Don’t be fooled by consolidation. The war between exchanges continues, and once more the battlefield could be Europe. The story of how Euronext went to market, and came home with the NYSE as a potential partner has drama and intrigue, and seemingly, no ending. What started as a simple breakfast could become the lightening rod for a Trans-Atlantic global exchange, or European boxing match. It shows how business can operate behind the scenes or use the press to set strategy. It shows the fickleness of courtships. It shows that nothing is easy. This story begins almost two years ago....
“In December 2004, I got an e-mail on a Sunday night from Clara Furse, the London Stock Exchange chief executive,” remembers Euronext’s CEO Jean François Théodore. “She was telling me that I should read the papers the next day.” Sure enough, there was some interesting news: Deutsche Börse, which was still in merger discussions with Euronext, had made an unsolicited bid for the LSE.
Théodore was in for another big surprise. A year later when he went to New York to have breakfast with John Thain, NYSE president, the Frenchman only expected nice conversation over doughnuts and maybe some food for strategic thought. What he got was an articulated proposal to partner with the world’s largest exchange. “You don’t need to heap nice stuff on me like that just because I came [to New York],” a jetlagged Théodore says he told Thain.
Sure, relations between the New York exchange and the French bourse, and then with Euronext, had traditionally been good. And at a Paris marketplace conference, held in New York in October 2005, Thain had gotten on well with the French Economic and Finance Minister Thierry Breton, and with Gérard Mestrallet, president of Europlace, an organization set up to promote the Paris market place. This despite Mestrallet, also CEO of utilities group Suez, telling him that he wanted to delist his company from the NYSE. Although the NYSE had expressed publicly its interest in diversifying and looking towards Europe for that purpose, Théodore — like most market professionals at the time — thought that the Big Board was not ready yet for such a move.
But in fact, Thain had been very busy in the fall. He had brainstormed with the members of his board and decided to speed up the exchange’s international strategy. Théodore’s pride welled up when he heard the former Goldman Sachs operations chief say that Euronext was the one because of obvious reasons: the NYSE needed to diversify its asset classes and Euronext derivatives would help in that regard. Euronext also could help in terms of computer technology, and finally, foreign companies, from Russia, China and India, fearing the cumbersome U.S. Sarbanes Oxley rules, could opt for a Euronext-NYSE platform and be listed in Europe and in euros, the European currency already being second in importance behind the dollar.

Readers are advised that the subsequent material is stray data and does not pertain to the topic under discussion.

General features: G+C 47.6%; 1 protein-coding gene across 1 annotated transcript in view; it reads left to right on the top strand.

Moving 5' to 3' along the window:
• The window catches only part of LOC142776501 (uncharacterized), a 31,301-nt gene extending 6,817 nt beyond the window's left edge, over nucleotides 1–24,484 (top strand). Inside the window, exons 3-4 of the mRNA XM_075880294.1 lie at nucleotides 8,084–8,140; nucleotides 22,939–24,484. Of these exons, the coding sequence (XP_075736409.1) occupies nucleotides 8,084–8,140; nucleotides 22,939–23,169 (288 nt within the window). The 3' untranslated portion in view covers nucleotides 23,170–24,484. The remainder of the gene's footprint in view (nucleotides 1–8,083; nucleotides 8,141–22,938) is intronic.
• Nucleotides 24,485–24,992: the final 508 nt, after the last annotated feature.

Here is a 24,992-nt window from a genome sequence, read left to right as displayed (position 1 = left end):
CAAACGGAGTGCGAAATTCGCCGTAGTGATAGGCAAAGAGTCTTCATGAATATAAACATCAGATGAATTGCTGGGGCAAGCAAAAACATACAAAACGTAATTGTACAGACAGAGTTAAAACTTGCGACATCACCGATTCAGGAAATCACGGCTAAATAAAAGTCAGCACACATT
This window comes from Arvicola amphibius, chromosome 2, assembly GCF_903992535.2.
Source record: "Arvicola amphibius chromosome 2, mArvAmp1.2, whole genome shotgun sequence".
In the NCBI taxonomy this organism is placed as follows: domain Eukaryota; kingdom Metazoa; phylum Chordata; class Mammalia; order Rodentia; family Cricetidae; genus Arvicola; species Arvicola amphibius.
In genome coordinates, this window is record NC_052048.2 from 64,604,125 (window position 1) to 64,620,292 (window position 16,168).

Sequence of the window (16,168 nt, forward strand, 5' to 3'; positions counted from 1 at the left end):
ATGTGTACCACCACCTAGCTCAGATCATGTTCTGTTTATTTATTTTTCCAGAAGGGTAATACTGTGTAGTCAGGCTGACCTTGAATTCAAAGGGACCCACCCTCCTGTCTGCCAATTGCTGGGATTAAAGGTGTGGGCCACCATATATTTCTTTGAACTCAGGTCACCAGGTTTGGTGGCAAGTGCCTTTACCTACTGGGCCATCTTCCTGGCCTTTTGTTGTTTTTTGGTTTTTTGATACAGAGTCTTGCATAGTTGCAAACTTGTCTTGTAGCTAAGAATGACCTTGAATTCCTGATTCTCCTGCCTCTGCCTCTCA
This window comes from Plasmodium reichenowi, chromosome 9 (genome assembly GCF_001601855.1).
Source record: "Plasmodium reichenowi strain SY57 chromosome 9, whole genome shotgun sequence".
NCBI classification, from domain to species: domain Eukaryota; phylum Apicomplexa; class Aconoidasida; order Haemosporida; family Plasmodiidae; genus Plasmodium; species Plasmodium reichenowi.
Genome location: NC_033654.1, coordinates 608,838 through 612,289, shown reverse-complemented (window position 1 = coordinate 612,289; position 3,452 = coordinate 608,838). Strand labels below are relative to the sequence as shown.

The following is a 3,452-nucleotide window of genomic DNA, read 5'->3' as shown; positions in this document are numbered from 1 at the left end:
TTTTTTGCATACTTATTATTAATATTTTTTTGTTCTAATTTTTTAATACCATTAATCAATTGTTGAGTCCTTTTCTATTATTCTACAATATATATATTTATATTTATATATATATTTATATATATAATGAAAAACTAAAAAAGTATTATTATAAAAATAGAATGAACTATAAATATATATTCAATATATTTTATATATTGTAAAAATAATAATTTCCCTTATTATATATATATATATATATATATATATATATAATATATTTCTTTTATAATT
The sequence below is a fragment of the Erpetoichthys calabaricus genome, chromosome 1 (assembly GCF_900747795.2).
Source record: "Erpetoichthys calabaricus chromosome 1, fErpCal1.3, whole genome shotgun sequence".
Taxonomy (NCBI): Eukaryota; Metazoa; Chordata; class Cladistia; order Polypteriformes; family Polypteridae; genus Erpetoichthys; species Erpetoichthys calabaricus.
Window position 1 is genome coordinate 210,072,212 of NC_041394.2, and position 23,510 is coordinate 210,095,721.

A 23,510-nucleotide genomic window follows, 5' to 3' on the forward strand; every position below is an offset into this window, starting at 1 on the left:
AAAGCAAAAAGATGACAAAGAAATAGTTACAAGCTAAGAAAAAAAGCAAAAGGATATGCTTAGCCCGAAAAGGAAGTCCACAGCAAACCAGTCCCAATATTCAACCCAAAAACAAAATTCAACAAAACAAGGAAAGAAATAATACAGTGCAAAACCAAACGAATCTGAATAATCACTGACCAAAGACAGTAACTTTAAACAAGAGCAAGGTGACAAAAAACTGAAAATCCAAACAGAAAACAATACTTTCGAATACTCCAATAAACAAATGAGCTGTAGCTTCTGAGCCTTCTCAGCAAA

For Euronext, such an opportunity could not be missed. When the first, and by far, premiere exchange in the world acknowledges the merits of a business model, when a business can get even further international reach, when the euro can serve as an alternative to the dollar, and when a derivatives business can benefit from new U.S. and international products distributed on a network through its technology, then such a project has incredible growth and esteem potential.
It was thus time for the Euronext executive to go home and work. The next time the exchange teams met, it was at the International Federation of Stock Exchanges meeting, set in Milan just the weekend after Davos. Technical issues were the focus, and hours were spent on that Sunday of the meeting hashing out technical complexities.
New meetings were then scheduled in Paris. For more convenience, the NYSE leaders even had the Ritz Hotel’s back door, which was directly across from Euronext Paris office’s main entrance, reopened. It had been closed ever since Lady Diana took her last fateful steps from the hotel in 1997. Technical issues having been dealt with, a traditional discussion on corporate matters took place.